What constitutes a high-risk building? Investors and insurers are looking beyond the inconsistencies within the Building Safety Act to ensure greater fire safety protections, says Steven Rodd, partner at Workman LLP

Following the Building Safety Act’s registration deadline in October 2023, this year will see the finalisation of the new building safety framework as first envisaged by Dame Judith Hackitt in 2018 and then specified within the BSA in 2022.

New responsibilities will come into force in April. To meet these, we are working with a diverse group of residential developers, landlords and owners to ensure that building safety case reports are prepared on time and to create the necessary golden thread of information.

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Though the residential sector is rising to the task set by the BSA, the work needed is complex and requires dedicated resource and specialist advice. Beyond evaluating a myriad of existing data and reports to compile the necessary documentation, fire safety specialists are also conducting desktop research and arranging in-person surveys. At the same time, they are also liaising with occupiers on works being undertaken.

>> Also read: How the Building Safety Act is changing construction – and how to keep up

>> Also read: Building safety: it’s a team game

Despite these significant obligations, it is perhaps surprising that there is strong disagreement about which buildings should actually come under the act’s jurisdiction. So let’s start with some quick definitions.

Section 65 of the Building Safety Act specifies that many new reporting requirements and safety procedures apply principally to higher-risk buildings, loosely defined as those which are at least 18m, or seven storeys, high and contain at least two residential units. So far so good.

The act goes on to state that a residential unit is either “a dwelling” or “any other unit of living accommodation”, which expands its applicability to include both traditional PRS or privately sold apartments as well as newer models such as PBSA, co-living or BTR.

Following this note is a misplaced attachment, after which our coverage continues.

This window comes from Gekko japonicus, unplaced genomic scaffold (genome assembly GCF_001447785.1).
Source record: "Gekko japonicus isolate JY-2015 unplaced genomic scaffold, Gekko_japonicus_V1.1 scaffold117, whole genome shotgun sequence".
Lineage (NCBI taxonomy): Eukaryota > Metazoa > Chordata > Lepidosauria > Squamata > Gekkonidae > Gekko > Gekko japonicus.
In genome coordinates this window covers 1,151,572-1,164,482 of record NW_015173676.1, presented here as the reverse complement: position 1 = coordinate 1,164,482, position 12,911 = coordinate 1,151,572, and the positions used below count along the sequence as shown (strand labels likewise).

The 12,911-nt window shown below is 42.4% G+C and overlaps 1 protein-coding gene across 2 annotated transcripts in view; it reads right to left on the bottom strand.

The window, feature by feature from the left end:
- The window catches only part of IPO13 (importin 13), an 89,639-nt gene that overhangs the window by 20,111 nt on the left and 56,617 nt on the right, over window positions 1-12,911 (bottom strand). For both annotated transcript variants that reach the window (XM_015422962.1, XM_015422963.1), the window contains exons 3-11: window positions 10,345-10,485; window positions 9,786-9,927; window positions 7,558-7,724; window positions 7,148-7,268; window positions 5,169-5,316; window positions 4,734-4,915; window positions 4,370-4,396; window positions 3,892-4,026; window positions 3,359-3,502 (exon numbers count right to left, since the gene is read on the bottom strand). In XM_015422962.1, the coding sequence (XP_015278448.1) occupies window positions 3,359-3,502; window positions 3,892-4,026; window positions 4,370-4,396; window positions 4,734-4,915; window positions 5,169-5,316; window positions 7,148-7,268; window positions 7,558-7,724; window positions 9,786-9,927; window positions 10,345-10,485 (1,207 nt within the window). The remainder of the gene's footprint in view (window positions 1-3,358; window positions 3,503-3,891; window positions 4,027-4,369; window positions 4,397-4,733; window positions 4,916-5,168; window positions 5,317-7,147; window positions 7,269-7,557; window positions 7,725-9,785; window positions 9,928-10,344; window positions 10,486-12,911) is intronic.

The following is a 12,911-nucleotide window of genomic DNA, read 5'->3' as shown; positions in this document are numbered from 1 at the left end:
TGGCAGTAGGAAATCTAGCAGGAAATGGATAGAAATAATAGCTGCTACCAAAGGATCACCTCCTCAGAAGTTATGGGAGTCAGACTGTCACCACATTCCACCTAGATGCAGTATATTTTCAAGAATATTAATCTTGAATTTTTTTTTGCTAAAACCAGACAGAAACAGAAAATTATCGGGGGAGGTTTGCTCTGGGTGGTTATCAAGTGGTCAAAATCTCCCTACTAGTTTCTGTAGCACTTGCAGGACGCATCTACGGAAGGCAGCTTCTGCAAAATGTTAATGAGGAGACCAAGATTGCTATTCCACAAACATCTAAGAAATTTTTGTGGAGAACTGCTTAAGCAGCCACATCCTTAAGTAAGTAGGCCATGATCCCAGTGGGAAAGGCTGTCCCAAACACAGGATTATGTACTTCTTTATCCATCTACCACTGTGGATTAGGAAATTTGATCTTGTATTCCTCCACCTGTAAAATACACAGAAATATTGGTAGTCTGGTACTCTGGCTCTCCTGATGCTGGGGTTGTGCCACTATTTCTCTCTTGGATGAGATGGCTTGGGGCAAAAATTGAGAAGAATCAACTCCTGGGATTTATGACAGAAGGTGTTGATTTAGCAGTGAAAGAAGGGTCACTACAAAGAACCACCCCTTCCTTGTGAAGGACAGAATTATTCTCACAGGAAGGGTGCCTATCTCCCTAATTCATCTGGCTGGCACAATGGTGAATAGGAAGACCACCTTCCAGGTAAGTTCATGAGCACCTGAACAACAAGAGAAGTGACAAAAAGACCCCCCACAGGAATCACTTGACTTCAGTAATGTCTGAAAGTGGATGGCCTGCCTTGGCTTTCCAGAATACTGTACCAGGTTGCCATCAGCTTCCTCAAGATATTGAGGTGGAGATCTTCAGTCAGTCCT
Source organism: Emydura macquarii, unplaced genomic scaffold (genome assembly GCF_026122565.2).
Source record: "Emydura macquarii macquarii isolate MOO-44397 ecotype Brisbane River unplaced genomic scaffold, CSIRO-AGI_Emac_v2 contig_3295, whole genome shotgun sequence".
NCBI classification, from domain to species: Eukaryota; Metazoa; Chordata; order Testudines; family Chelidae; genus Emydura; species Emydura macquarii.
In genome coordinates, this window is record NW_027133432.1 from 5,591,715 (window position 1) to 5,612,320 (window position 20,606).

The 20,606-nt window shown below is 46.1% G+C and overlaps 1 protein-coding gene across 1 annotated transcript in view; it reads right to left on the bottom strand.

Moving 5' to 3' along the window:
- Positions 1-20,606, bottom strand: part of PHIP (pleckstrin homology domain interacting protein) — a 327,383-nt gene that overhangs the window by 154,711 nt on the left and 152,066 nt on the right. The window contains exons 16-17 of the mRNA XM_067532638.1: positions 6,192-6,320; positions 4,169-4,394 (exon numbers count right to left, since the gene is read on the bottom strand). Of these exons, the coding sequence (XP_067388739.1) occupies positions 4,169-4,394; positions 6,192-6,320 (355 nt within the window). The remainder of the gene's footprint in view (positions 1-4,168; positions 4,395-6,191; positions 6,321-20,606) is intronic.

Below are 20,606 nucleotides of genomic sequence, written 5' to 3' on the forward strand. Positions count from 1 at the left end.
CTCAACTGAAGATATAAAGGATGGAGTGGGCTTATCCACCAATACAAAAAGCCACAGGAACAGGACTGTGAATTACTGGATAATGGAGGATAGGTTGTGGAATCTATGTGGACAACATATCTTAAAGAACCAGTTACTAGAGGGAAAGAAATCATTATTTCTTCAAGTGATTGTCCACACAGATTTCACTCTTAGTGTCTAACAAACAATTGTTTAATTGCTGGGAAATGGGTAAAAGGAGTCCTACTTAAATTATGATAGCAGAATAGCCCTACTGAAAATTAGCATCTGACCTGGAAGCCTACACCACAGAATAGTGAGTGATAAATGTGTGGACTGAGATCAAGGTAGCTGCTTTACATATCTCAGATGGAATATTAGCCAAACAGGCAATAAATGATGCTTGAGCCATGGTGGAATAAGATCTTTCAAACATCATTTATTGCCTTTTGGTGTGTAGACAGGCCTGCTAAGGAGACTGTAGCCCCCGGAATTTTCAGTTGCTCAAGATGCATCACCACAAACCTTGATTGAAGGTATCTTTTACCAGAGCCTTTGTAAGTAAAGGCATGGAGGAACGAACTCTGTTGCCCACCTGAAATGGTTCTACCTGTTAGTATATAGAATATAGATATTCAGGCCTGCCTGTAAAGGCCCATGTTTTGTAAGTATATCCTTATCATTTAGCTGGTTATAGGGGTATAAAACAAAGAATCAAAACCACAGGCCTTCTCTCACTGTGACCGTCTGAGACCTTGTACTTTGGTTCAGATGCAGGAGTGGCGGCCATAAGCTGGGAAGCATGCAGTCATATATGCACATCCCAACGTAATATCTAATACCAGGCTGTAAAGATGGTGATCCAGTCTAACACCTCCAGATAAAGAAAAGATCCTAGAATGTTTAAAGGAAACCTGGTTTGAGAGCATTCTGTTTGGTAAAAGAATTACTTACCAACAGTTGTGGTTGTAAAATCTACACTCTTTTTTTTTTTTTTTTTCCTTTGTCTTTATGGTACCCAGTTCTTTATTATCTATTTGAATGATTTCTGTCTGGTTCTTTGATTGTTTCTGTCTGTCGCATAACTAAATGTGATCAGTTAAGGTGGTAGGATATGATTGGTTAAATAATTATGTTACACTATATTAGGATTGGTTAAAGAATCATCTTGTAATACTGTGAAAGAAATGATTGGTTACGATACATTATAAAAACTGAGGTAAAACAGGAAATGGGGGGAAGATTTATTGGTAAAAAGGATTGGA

This expansive definition is however curtailed by provisions found within the Higher Risk Building (HRB) Regulations, enacted in 2023, which exclude buildings comprised “entirely of care homes, hospitals, barracks, secure residential institutions and hotels” from the definition of HRBs.

There remains deep scepticism from both investors and insurers regarding the exclusion of hotels from the definition of an HRB.

During the consultation process for these supplementary regulations, there was broad support for the exclusion of some of these asset types; namely barracks, prisons and secured institutions. Respondents acknowledged that it would be hard to design them within the parameters of the BSA. However, there remains deep scepticism from both investors and insurers regarding the exclusion of hotels from the definition of an HRB.

The government’s justification for such an exclusion is that hotels, unlike many traditional residential buildings, are “staffed 24/7, have multiple routes of escape, signage and emergency lighting to assist evacuation and have a higher level of detection and alarm systems”.

In 2021, then housing minister Chris Pincher stressed to the House of Commons that hotels were already covered by the 2005 Fire Safety Order. Indeed, the government has also argued that hotel occupiers are traditionally temporary residents, implying that the factor which separated residential assets from hotels was the length of stay of their residents.